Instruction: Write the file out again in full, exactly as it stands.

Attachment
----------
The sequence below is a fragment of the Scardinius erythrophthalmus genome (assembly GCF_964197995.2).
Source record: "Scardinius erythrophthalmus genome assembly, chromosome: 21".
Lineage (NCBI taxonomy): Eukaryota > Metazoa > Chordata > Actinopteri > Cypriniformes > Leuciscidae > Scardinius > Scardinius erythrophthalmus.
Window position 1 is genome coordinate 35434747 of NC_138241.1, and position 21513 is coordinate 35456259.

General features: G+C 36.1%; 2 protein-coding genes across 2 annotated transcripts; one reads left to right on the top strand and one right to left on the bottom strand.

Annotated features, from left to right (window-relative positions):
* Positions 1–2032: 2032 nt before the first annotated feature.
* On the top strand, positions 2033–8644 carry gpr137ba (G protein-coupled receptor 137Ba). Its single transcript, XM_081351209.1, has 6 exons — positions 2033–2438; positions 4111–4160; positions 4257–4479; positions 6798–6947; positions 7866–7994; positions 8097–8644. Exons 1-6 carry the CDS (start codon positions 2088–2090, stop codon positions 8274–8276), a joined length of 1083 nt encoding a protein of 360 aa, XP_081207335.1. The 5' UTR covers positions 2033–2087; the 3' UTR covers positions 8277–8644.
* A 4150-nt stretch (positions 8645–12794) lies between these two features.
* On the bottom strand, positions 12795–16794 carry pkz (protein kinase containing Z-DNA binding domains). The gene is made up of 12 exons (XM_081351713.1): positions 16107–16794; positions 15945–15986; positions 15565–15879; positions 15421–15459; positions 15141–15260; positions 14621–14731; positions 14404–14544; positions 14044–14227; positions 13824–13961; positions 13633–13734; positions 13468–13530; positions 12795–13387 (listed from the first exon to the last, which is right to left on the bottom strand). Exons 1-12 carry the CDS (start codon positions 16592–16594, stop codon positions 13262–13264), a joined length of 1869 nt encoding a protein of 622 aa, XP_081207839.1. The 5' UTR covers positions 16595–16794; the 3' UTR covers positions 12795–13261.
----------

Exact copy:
The sequence below is a fragment of the Scardinius erythrophthalmus genome (assembly GCF_964197995.2).
Source record: "Scardinius erythrophthalmus genome assembly, chromosome: 21".
Lineage (NCBI taxonomy): Eukaryota > Metazoa > Chordata > Actinopteri > Cypriniformes > Leuciscidae > Scardinius > Scardinius erythrophthalmus.
Window position 1 is genome coordinate 35434747 of NC_138241.1, and position 21513 is coordinate 35456259.

General features: G+C 36.1%; 2 protein-coding genes across 2 annotated transcripts; one reads left to right on the top strand and one right to left on the bottom strand.

Annotated features, from left to right (window-relative positions):
* Positions 1–2032: 2032 nt before the first annotated feature.
* On the top strand, positions 2033–8644 carry gpr137ba (G protein-coupled receptor 137Ba). Its single transcript, XM_081351209.1, has 6 exons — positions 2033–2438; positions 4111–4160; positions 4257–4479; positions 6798–6947; positions 7866–7994; positions 8097–8644. Exons 1-6 carry the CDS (start codon positions 2088–2090, stop codon positions 8274–8276), a joined length of 1083 nt encoding a protein of 360 aa, XP_081207335.1. The 5' UTR covers positions 2033–2087; the 3' UTR covers positions 8277–8644.
* A 4150-nt stretch (positions 8645–12794) lies between these two features.
* On the bottom strand, positions 12795–16794 carry pkz (protein kinase containing Z-DNA binding domains). The gene is made up of 12 exons (XM_081351713.1): positions 16107–16794; positions 15945–15986; positions 15565–15879; positions 15421–15459; positions 15141–15260; positions 14621–14731; positions 14404–14544; positions 14044–14227; positions 13824–13961; positions 13633–13734; positions 13468–13530; positions 12795–13387 (listed from the first exon to the last, which is right to left on the bottom strand). Exons 1-12 carry the CDS (start codon positions 16592–16594, stop codon positions 13262–13264), a joined length of 1869 nt encoding a protein of 622 aa, XP_081207839.1. The 5' UTR covers positions 16595–16794; the 3' UTR covers positions 12795–13261.